By far, I am sure you must have stumbled upon flash-in-the-pan controversy over Google “forking” Apple’s open-source programming language Swift. However, it seems more like a “what is going on” sort of story than any prediction of the future. As Swift’s creator Chris Lattner (who now works at Google) helpfully clarified the situation by tweeting:
Which means the tech giant simply aims to work on the copy of the code in order to make a few changes and “upstream” to the official Swift repository. In fact, it may quite interest you to know that these changes have already landed as a pull request to the main swift repo: Fuchsia support (via Android Police). Now Fuchsia being a secret operating system of Google is developed in the open. But the question is what it’s built to replace (Android? Chrome OS? Both? Neither?). The core of the operating system is mostly written in C and C++, Go, Rust, Python. And it is revealed that Swift technology will also be added to the mix. Even though it was invented by Apple and used as a replacement for Objective C used for iOS development whereas Google is stuck mostly with Java, and now Kotlin, for Android.
After creating the fork the Android team has now issued a pull request to have their modification incorporated into the official Swift repo.
“Initially, it adds support for Fuchsia OS to the compiler. After that it adds support for building for Fuchsia in the stdlib.”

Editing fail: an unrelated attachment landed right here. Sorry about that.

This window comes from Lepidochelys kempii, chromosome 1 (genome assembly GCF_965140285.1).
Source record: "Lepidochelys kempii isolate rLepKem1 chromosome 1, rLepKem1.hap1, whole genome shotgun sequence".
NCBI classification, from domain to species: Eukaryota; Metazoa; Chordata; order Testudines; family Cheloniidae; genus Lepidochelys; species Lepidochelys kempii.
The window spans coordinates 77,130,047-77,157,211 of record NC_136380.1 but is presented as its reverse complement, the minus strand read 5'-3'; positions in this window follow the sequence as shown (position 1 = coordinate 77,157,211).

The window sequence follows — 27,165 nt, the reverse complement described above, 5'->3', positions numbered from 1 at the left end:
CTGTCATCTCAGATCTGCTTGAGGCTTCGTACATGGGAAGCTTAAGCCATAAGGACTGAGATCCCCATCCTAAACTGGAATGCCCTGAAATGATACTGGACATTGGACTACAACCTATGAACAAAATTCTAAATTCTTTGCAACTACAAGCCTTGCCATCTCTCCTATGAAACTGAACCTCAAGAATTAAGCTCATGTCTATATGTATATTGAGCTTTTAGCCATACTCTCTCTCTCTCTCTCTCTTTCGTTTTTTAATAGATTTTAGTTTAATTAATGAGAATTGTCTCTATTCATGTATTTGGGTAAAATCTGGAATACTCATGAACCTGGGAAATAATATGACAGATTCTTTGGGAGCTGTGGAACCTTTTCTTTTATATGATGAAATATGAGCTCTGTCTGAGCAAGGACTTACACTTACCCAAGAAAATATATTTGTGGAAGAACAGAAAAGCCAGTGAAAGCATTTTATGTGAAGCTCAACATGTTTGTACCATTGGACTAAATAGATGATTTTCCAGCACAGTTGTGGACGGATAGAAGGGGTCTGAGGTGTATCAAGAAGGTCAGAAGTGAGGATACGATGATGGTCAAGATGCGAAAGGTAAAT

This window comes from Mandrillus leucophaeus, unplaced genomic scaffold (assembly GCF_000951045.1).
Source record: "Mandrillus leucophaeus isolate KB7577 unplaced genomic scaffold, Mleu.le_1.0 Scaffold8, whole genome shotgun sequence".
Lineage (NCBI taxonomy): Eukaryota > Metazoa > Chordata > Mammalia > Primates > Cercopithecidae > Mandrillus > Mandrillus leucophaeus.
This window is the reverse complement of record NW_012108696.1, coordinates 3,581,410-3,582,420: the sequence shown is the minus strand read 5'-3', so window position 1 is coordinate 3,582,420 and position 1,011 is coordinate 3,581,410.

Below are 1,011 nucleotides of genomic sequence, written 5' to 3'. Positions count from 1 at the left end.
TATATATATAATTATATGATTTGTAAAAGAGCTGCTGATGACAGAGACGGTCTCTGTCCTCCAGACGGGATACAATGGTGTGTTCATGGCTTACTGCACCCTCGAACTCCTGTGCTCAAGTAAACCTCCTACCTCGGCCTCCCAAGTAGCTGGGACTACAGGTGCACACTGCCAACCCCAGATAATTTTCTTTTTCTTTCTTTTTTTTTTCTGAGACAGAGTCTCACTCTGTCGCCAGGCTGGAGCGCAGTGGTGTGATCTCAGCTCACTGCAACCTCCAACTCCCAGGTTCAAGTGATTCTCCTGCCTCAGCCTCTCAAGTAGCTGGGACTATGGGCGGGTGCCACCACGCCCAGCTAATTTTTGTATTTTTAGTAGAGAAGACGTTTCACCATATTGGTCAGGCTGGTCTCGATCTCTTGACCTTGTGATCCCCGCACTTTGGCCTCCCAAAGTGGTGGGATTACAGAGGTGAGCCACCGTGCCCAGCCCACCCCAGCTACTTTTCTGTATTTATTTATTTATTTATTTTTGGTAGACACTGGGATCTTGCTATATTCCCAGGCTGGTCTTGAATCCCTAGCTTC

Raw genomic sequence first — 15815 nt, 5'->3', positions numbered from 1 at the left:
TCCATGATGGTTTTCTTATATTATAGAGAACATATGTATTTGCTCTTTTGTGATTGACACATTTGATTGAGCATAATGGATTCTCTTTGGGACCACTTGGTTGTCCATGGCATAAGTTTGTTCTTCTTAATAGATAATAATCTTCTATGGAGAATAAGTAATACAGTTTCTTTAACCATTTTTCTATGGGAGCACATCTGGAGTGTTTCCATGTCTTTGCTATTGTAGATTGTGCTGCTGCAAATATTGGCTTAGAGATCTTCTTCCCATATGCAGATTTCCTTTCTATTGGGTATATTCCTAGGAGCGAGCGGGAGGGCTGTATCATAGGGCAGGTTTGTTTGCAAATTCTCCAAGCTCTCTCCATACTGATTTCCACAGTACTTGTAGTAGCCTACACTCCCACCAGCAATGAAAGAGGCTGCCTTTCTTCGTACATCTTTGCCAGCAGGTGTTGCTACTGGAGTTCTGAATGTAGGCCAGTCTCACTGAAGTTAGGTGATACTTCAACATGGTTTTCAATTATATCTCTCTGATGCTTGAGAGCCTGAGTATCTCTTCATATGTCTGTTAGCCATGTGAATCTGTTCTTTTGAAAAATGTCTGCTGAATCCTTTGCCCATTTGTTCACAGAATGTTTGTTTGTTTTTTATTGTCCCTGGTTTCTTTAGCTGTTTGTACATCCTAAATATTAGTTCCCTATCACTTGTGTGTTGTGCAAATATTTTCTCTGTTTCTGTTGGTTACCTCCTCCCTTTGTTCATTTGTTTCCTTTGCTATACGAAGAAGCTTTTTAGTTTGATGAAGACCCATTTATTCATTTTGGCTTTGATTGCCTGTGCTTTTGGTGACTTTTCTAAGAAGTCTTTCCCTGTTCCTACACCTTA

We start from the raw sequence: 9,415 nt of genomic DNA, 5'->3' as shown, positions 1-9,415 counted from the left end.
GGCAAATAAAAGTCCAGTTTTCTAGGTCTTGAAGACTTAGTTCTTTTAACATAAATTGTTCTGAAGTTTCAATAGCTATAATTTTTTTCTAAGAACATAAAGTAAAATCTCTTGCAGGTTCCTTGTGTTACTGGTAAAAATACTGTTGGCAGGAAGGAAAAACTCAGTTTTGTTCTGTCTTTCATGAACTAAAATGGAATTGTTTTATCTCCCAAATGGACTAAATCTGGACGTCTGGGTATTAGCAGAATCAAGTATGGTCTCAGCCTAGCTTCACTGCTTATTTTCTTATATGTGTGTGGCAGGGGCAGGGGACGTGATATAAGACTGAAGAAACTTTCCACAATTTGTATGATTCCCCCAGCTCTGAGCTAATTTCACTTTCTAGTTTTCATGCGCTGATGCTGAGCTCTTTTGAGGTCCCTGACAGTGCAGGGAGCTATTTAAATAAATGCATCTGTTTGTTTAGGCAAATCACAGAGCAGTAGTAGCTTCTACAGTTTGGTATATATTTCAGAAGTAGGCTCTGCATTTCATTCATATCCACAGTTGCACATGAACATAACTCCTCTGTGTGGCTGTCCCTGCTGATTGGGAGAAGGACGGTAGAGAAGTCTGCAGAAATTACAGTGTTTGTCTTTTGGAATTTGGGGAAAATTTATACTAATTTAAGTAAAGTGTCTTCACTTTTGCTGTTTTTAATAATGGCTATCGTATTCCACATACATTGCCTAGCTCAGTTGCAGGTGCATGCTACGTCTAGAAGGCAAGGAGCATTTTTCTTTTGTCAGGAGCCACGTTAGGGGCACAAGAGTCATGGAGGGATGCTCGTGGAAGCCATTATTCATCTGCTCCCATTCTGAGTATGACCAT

This change also introduces lld linker support to the build system and fixes a number of issues related to cross compiling Swift to platforms that do not support universal binaries. As part of this change, non-Darwin libraries in the standard library are now stored in lib/swift/<platform>/<arch> instead of lib/swift/<platform>.”
Is There Any Chance For Instant Portability?
Of course not, just because one can compile Swift to run on Fuchsia doesn’t mean you’ll be able to instantly port any iOS app to Google’s new OS when or if it ships. Apple already has open sourced language that is mostly used for IOS platforms. Therefore, code that relies on those closed Apple libraries won’t be portable.
Modifying a language to work with a particular operating system is a matter of changing the system calls for things like I/O and process management so there are unlikely to be any noticeable changes to the language as used by a programmer. What Apple might make of Google’s involvement with “its” language we can only speculate, but it is safe to say that it isn’t going to have much impact on Swift. Anyways, that’s all for now! Keep watching the space and share your point of view in the comment section below.
Author is a Marketing Manager at eTatvaSoft – web, ecommerce & mobile app development company in India. He writes about Technology Trends, Leadership and many more things about IT services and enabled people to learn about new technologies through his online contribution. And follow him on Twitter.